December 17, 2013
Why would Amish people be apologizing to Jews for the Holocaust? Because they are of German ancestry? Not having been subject to the endless propaganda in the media and public education system, why would they even believe in the Holocaust, let alone feel bad about it?
And to actually go to Israel to apologize? This reeks of some type of Jew scam/hoax.
From Lancaster Online:
Some members of the Anabaptist community — including a group of local Amish men — have a message for the Jewish people.
They expressed their sorrow in words and song during a visit to Israel over Thanksgiving week. It was part of an ongoing mission of reconciliation between people of two essentially disparate faiths.
“This was our third trip,” said Steve Lapp, of Ephrata.
About a dozen Anabaptists from Lancaster and Lebanon counties — as well as nearly two dozen more Amish, Mennonites and Hutterites from Ohio, Indiana, Montana, Idaho and Canada — returned Dec. 1 from the latest effort in a process that began three years ago.
“In 2010, the mission was to go and apologize to the Jews and Israel for rejecting Israel and (for) the atrocities that they went through during the Holocaust,” Lapp said.
“Our people were silent during that time,” he said. “We didn’t speak up against it.”
There was even some residual anti-Semitism among the Anabaptist community, added Jonas Stoltzfus, of Paradise. Lapp described the sentiment as: “The Jews crucified Jesus and thereby missed the mark.”
Many Christians felt they had replaced the Jews as God’s chosen people, he said. “But the Scriptures say God has made an everlasting covenant with Israel,” he said. “And an everlasting covenant cannot be broken.”
That realization might be coming late in the game, he conceded. “This generation seems to have a greater awareness of forgiveness.”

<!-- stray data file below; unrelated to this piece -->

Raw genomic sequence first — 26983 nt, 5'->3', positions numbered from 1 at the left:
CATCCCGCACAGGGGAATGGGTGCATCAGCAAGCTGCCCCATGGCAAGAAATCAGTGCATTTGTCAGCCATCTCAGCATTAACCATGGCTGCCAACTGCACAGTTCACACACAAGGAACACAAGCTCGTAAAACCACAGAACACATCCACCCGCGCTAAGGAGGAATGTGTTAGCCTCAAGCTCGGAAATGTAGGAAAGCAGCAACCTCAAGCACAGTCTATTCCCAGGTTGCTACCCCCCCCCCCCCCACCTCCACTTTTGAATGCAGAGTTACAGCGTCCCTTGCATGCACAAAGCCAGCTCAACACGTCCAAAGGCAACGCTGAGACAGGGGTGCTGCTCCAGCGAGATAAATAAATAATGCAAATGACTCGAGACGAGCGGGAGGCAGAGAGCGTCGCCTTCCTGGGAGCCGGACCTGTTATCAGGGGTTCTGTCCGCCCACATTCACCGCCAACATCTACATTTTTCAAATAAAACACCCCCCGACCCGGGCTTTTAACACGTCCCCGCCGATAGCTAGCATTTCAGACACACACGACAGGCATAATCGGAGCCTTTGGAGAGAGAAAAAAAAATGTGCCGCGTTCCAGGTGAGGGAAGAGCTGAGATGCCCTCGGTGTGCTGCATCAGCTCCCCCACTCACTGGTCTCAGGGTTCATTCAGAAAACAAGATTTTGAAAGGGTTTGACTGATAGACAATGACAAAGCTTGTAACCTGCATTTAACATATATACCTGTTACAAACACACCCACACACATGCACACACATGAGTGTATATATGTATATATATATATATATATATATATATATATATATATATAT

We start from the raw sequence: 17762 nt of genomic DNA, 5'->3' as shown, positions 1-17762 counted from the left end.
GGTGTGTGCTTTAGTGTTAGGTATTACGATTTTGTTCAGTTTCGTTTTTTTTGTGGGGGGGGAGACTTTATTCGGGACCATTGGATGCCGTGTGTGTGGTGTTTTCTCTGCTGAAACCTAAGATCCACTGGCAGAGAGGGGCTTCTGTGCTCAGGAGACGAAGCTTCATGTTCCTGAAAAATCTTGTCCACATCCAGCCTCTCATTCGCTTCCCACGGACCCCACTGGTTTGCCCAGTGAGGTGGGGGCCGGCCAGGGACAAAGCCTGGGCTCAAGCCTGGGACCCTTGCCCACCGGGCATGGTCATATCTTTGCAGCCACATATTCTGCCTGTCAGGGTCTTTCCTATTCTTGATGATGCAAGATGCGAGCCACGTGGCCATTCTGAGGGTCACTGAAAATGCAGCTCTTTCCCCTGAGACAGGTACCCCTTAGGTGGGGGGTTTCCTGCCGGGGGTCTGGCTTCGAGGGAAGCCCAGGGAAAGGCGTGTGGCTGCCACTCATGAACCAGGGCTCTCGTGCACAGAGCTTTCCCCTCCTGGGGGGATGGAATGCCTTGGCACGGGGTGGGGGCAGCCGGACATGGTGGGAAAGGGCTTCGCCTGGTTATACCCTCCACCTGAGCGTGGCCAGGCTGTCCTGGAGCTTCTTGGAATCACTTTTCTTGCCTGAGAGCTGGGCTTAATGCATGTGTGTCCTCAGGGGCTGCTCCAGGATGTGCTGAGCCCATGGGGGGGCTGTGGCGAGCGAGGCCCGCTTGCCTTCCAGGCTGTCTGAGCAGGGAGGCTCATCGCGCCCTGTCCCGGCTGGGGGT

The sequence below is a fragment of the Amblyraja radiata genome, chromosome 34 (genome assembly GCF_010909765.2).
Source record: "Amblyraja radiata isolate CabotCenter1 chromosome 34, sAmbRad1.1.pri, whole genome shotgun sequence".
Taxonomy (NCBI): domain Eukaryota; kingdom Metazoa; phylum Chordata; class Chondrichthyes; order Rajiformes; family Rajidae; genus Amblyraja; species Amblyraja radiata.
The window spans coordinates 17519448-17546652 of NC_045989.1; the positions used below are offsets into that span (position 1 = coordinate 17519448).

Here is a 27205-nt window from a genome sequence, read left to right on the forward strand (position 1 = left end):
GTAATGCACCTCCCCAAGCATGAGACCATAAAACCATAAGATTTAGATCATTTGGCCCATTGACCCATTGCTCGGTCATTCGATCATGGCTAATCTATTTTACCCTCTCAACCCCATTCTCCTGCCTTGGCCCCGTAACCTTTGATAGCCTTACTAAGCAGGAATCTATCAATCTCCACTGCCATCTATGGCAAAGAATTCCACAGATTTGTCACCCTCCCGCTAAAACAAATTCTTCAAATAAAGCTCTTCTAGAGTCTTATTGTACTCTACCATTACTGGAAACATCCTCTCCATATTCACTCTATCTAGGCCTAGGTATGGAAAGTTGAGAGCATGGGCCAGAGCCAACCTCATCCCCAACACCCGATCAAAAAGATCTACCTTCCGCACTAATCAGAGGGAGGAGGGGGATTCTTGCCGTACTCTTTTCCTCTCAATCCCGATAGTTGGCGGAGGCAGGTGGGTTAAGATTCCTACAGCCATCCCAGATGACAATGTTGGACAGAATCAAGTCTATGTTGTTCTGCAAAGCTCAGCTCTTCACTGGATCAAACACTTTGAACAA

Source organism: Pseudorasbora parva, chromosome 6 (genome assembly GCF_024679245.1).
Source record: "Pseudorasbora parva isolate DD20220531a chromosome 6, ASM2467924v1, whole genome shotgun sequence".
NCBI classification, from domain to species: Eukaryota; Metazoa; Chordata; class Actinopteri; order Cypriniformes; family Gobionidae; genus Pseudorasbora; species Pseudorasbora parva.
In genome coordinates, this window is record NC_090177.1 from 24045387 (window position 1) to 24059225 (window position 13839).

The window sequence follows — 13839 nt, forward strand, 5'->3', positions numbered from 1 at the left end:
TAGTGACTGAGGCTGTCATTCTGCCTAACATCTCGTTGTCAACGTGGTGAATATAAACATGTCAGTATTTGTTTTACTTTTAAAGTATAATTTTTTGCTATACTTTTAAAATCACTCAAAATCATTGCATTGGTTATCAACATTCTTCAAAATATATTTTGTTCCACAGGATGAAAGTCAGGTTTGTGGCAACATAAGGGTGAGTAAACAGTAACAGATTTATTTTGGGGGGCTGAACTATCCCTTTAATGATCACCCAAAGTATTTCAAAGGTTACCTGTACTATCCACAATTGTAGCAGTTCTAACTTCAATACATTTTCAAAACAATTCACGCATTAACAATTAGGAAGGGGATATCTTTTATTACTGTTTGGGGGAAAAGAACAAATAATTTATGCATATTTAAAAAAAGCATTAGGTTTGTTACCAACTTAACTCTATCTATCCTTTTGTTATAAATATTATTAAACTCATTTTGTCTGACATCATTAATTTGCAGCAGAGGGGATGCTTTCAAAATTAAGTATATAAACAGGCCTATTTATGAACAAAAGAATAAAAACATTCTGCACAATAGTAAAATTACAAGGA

“It’s about reconciliation,” Stoltzfus said. “God in his sovereignty … is able to bring about a revelation. This is the time. This is now.”[…]
The mission statement for the journey says the Anabaptist people “turned away from the Jewish nation, while they were in their darkest hour of need. … We hardened our hearts against them, we left them — never lifting our voices in protest against the atrocities that were committed against them. We want to publicly repent of this and acknowledge our support of Israel.”
At least some of them were disgraced Amish.
As Berman noted in The Times, some of the Anabaptists on the mission are at odds with their faith leaders — largely for challenging the strict requirements of the Anabaptist traditions.
The flight to Israel alone was a violation of a ban on modern technology.
“It was different,” Steve Lapp said, recalling his first flight. “In another way it was exciting, too.”
Some members of the group have questioned biblical interpretations accepted by the Old Order Amish community.
Some were shunned or excommunicated by the church, although they still consider themselves Amish.
Stoltzfus, who was excommunicated three years ago, told The Times his separation from the church was painful, but necessary.
“I had to make a choice between compromising my belief or being put out,” he said.
Even so, Lapp said there is much interest among members of the broader Anabaptist community in this move toward reconciliation with the Jews.
“A lot of people are watching the process, and asking questions,” he said. “It’s maybe a little new yet. Maybe too new. But people are engaged, and they’re watching.”
I think this was a publicity stunt. Perhaps some other type of sick weirdness. As I understand it, the Amish reject modern materialist interpretations of the Bible, including Zionism.
But the Jews have their hooks in everything, do they not?